The lovely Maud points to this New Yorker article by Jim Holt on the history of jokes. Of particular interest to me was the way in which humorous tales, like other literary offerings, are transmitted from one culture to another, undergoing various changes in the process.
The Philogelos was misplaced during the Dark Ages, and with it, seemingly, the art of the joke. Sophisticated humor was kept alive in the Arab world, where the more leisurely folktale was cultivated. During the centuries of Arab conquest, folktales from the Levant, many of them satirical or erotic, made their way through Spain and Italy. An Arab tale about a wife who is pleasured by her lover while her duped husband watches uncomprehendingly from a tree, for instance, is one of several that later show up in Boccaccio’s ‘Decameron.’ Once in Europe, the folktale began to cleave in two. On the one hand, with the invention of printing and the rise of literacy, it grew longer, filling out into the chivalric romance and, ultimately, the novel. On the other hand, as the pace of urban life quickened, it got shorter in its oral form, shedding details and growing more formulaic as it condensed into the humorous anecdote. It was in the early Renaissance that the art of the joke was reborn, and the midwife was a man called Poggio.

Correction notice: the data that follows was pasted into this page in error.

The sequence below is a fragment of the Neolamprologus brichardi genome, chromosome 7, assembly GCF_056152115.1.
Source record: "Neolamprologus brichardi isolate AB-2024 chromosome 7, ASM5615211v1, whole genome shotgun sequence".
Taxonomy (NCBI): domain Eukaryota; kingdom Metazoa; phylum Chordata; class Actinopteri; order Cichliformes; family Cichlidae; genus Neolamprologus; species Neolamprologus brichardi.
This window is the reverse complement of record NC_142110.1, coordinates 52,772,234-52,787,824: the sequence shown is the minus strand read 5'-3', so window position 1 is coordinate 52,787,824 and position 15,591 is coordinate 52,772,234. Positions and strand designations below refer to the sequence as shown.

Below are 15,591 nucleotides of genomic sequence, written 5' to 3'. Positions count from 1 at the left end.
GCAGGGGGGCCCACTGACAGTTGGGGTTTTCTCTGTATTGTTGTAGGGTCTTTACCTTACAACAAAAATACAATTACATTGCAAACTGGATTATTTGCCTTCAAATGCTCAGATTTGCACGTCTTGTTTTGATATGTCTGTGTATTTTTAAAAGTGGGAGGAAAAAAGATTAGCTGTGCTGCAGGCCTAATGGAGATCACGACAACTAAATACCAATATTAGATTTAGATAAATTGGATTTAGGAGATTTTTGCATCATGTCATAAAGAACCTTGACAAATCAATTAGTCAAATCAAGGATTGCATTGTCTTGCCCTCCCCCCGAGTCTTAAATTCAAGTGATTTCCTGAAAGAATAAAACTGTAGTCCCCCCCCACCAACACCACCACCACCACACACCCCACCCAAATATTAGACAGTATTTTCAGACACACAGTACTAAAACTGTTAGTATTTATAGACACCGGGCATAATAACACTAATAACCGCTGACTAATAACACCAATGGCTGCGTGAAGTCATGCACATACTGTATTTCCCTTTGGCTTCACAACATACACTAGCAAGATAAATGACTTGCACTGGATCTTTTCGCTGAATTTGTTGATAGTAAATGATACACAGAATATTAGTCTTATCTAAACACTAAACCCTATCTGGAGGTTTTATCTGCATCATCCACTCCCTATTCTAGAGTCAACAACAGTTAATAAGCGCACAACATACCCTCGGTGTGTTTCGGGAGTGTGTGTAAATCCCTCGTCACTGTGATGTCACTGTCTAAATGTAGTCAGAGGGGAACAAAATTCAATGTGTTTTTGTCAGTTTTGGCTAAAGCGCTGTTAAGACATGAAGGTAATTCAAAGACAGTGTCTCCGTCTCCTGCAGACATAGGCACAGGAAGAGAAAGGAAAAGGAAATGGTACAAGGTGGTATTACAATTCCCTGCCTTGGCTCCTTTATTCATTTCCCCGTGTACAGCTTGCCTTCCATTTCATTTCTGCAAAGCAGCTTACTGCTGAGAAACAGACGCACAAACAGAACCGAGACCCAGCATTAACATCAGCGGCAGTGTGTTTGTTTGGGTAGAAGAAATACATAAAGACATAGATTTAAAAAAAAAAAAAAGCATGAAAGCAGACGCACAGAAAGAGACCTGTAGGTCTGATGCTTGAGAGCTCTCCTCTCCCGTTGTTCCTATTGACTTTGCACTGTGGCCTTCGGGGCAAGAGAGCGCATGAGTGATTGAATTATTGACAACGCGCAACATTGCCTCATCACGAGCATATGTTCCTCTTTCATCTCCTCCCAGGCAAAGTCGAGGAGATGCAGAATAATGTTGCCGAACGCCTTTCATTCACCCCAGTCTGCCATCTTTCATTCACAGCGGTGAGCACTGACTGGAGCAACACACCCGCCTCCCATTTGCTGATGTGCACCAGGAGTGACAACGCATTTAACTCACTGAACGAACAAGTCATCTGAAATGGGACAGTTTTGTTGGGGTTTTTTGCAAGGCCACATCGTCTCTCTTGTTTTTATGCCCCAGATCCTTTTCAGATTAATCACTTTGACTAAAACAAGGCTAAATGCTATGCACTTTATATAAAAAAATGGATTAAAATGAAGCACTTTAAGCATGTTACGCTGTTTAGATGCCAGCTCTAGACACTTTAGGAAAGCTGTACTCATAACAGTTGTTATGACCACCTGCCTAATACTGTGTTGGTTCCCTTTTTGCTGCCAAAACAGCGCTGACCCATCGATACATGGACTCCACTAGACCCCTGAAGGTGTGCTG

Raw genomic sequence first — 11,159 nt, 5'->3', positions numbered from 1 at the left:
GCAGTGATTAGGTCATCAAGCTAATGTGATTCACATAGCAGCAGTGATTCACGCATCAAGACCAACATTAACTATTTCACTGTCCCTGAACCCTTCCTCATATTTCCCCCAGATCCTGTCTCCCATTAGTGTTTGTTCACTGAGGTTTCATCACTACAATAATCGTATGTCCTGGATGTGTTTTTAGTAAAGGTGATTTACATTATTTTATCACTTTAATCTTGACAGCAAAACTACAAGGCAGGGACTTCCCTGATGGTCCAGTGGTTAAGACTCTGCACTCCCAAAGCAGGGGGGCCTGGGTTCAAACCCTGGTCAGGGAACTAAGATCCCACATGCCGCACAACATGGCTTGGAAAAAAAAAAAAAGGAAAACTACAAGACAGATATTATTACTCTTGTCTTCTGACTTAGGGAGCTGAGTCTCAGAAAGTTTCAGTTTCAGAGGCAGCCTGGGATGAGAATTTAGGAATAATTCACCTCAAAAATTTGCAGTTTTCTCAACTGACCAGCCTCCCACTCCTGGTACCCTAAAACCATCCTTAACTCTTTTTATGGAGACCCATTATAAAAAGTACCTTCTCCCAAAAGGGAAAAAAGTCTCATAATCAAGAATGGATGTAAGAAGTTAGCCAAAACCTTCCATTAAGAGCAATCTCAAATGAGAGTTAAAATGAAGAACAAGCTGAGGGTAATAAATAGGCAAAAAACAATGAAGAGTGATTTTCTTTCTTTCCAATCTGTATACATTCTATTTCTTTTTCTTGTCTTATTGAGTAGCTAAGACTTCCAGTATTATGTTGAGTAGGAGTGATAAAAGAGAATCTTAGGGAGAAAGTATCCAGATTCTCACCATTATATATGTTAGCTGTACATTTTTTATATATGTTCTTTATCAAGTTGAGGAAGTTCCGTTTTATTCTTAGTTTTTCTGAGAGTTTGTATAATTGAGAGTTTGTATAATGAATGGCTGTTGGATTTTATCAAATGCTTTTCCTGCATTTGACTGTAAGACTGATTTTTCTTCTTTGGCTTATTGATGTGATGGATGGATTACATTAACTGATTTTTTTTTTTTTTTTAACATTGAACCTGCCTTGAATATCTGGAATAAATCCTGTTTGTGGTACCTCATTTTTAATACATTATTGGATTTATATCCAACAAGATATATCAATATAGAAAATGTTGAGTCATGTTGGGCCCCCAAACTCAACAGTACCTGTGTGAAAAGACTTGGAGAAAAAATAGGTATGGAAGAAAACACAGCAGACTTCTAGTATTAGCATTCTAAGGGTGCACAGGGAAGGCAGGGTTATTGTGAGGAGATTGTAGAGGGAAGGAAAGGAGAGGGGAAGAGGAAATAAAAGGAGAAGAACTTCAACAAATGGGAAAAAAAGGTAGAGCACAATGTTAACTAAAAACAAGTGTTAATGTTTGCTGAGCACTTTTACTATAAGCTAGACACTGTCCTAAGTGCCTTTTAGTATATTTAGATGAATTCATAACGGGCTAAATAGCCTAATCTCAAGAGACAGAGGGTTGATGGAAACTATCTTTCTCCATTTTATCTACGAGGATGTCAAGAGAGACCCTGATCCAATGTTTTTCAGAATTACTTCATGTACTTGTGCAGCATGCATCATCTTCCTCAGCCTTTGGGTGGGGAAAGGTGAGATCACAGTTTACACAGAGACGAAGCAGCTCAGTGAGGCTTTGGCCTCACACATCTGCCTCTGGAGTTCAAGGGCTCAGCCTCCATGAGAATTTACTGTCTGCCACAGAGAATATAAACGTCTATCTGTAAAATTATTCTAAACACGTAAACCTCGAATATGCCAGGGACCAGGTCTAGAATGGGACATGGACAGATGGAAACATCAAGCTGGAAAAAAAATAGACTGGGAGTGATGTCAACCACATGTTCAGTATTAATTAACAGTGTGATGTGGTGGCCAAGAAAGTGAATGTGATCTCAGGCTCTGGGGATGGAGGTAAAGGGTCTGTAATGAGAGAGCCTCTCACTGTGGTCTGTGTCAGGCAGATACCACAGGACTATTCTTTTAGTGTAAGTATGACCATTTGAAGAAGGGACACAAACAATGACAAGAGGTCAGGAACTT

The article cites many other examples like this one and is a, er, fun read.